A selection of Guyanese sodas in Richmond Hill, Queens.
“Are you a soda geek?” my pal Rich Sanders of Ethnojunkie asked me a few weeks ago when he saw me scoring some Sanbitter, an Italian aperetif soda,with evident glee. “I dunno Rich, I like Vimto, Chinotto, and Moxie’s pretty good,” I replied.
The point here is that whether I admit or not I am indeed a fan of carbonated beverages that go well beyond the Sprite, Coke, and Pepsi. I blame it all on that first Fresca I tasted as a kid. So here’s what I’d like to know what’s your favorite oddball soda? Do you like oldschool medicinal ones like Moxie, or a Thai Fanta fan,or perhaps something else entirely Tell me in the comments or hit me on the Twitter, @JoeDiStefano.
I am not one to wait in Soviet-style lines for Cronuts, Nutcros, or Empanosas. And, if I am going to spend my valuable time waiting in line for the latest edible sign of the end of the apocalypse said time will not commence at 5 a.m. I suppose that’s why I thought it would be a good idea to wait in line for the Ramen Burger last Saturday morning at Smorgasburg. The Williamsburgh waterfront is a mere 45-minute ride away from my house and the rain will likely keep the crowds down I reasoned.
Curiosity to try the burger with ramen noodle bun caused me to break two of my rules: travelling to Brooklyn and engaging in food faddery. When I got on the bus I heard that line was already 50 people deep. Then my friend Sam Kim texted me to say he was number 110 on the line. When I got there the line snaked all over the market. Sam told me that the Ramen Burgermeisters had been through the line twice and assured him that he’d get a burger. Wrong. After about an hour on the line a gent came by to tell everybody that the Hype Burger—I mean Ramen Burger—was sold out. I seem to remember chanting “Attica!! Attica!!” upon hearing the bad news. All of us briefly entertained the idea of slugging someone and snatching their Ramen Burger, but reason prevailed. (more…)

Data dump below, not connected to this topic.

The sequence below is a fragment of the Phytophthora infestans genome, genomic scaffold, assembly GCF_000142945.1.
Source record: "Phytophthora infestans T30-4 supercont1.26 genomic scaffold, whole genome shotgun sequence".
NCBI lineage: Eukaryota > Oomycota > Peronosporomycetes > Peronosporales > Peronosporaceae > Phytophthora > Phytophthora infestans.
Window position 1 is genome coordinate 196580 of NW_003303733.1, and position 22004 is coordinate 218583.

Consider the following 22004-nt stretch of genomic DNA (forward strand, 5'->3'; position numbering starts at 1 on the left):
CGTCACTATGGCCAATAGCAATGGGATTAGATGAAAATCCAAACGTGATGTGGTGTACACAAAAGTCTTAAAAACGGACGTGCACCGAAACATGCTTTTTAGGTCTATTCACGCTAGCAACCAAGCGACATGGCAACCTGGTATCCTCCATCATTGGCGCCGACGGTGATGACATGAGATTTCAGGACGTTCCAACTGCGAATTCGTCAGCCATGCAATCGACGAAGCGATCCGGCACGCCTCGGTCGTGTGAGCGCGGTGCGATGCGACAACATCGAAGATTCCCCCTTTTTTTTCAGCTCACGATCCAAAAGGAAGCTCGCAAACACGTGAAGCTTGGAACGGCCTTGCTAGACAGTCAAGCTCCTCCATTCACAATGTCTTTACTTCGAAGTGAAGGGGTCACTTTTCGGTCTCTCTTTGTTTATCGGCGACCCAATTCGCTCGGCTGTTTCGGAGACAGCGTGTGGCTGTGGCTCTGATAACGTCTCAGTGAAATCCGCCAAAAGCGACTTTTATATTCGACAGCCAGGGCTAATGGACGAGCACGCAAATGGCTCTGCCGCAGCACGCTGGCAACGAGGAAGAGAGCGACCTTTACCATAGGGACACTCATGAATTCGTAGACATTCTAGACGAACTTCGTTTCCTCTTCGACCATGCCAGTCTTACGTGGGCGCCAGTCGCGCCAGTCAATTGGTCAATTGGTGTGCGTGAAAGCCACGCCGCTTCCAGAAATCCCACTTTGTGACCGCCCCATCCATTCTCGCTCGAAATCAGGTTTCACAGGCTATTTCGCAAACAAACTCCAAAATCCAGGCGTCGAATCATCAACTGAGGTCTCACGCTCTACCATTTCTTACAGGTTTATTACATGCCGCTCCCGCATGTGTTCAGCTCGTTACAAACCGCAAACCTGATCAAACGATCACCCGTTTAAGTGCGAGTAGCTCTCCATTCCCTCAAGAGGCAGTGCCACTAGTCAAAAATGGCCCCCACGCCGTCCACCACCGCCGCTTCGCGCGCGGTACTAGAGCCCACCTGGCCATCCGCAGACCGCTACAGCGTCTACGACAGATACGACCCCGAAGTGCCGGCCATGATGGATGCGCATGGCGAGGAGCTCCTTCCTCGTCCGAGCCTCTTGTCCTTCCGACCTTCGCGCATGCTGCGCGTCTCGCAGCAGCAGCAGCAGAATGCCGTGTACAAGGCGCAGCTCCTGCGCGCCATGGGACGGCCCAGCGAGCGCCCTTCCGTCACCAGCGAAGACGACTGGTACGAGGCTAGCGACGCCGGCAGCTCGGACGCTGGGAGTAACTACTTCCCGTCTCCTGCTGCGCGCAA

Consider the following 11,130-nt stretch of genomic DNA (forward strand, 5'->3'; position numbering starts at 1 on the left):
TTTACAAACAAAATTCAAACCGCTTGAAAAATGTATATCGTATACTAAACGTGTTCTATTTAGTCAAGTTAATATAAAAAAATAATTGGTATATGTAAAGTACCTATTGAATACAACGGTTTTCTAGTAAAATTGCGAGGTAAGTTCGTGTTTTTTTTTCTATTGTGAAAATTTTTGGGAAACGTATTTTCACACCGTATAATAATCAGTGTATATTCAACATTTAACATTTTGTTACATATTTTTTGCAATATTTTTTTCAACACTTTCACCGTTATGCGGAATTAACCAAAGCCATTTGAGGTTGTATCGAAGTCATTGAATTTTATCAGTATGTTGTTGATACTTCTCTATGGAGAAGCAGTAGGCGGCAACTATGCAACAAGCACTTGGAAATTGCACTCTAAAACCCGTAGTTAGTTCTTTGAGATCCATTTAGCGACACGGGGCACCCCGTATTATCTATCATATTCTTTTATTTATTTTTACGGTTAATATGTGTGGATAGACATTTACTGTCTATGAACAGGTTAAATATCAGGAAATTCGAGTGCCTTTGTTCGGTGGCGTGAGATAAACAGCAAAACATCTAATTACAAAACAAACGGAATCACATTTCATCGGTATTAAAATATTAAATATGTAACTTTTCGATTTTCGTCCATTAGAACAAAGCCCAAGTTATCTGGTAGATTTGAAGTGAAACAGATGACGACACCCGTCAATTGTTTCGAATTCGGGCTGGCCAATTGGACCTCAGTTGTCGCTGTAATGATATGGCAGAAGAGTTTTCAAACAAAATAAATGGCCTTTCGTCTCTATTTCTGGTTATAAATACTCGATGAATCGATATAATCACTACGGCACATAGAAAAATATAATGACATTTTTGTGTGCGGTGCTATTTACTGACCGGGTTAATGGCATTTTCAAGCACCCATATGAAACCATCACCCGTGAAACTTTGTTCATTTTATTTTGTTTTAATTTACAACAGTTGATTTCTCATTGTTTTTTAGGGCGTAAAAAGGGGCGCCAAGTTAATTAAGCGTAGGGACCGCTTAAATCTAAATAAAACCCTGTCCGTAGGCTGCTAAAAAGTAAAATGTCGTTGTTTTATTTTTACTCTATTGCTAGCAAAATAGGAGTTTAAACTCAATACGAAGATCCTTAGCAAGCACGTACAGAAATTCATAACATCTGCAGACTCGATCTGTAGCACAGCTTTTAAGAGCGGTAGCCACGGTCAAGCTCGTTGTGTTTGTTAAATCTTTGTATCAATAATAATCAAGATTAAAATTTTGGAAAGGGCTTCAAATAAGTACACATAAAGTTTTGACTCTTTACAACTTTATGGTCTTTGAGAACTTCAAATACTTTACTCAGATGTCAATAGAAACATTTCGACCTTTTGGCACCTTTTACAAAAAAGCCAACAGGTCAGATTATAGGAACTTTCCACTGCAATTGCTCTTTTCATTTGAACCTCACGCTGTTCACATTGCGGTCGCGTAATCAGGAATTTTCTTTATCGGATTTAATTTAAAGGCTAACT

Punjabis know a thing or two about beating the heat. (Summer temperatures in that region of northern India typically hover above 100 F.) Doodh Coke and shardai are two refreshing, chilled drinks that Punjabis on both sides of the India-Pakistan border guzzle when temperatures soar.
Photo by Anne Noyes Saini.
In Punjabi (and Hindi/Urdu), “doodh” means milk, and doodh Coke is exactly that: milk mixed with Coca-Cola (or Thums Up cola, if you want a fully Indian experience).
In Lahore, where my father-in-law grew up (under the British Raj), this creamy drink with a sweet, fizzy edge is a popular way to break the Ramadan fast before the iftar meal. Lahoris have also invented several variations, in which Coke is replaced by 7-Up or Mountain Dew (yes, really). (more…)